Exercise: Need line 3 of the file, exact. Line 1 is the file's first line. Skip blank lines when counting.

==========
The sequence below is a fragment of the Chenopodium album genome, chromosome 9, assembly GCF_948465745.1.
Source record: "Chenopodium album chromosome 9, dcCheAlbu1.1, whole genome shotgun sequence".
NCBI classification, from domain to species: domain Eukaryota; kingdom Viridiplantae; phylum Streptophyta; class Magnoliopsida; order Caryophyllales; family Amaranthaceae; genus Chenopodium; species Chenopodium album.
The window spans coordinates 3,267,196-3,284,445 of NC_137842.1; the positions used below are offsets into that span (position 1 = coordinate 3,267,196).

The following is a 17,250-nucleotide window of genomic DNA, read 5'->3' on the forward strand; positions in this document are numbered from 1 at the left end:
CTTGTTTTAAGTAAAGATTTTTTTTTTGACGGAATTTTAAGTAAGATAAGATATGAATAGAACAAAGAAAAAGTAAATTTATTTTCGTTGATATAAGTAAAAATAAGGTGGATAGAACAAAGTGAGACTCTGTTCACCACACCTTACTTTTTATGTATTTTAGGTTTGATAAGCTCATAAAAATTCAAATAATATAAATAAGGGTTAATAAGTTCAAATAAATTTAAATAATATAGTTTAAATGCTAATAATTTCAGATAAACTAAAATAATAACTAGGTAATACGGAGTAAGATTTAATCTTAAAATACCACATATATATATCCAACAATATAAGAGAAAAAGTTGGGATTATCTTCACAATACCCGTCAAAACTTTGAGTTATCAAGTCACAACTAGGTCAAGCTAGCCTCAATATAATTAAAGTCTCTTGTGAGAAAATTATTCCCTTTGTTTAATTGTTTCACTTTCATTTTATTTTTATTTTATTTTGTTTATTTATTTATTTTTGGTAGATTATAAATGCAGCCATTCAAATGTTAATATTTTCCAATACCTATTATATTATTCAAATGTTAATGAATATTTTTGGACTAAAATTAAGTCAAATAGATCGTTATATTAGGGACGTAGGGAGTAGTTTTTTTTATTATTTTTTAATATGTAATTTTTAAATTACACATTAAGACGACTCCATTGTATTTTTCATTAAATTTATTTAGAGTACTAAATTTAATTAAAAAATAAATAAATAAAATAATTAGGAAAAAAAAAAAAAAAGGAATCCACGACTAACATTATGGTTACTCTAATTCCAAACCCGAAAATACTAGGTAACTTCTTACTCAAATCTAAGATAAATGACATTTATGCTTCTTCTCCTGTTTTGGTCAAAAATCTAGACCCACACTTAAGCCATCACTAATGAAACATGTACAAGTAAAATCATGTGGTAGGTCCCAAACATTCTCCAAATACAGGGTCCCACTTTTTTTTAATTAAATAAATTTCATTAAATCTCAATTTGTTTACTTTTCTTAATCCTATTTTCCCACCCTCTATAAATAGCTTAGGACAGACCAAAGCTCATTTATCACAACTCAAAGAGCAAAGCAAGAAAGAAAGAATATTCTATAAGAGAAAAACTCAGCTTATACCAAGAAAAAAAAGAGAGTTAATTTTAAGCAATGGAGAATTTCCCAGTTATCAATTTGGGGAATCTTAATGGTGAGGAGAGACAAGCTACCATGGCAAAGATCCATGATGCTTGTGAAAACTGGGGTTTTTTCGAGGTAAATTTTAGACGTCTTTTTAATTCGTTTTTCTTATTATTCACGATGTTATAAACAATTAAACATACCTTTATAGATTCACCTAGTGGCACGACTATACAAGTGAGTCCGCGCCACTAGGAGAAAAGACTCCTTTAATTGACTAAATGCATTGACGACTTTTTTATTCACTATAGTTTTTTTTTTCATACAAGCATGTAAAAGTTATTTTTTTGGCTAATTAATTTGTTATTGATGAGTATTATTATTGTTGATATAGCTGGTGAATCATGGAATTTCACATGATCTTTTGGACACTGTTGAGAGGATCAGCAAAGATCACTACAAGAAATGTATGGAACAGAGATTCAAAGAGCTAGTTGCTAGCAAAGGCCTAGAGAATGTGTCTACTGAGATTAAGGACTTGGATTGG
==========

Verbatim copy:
NCBI classification, from domain to species: domain Eukaryota; kingdom Viridiplantae; phylum Streptophyta; class Magnoliopsida; order Caryophyllales; family Amaranthaceae; genus Chenopodium; species Chenopodium album.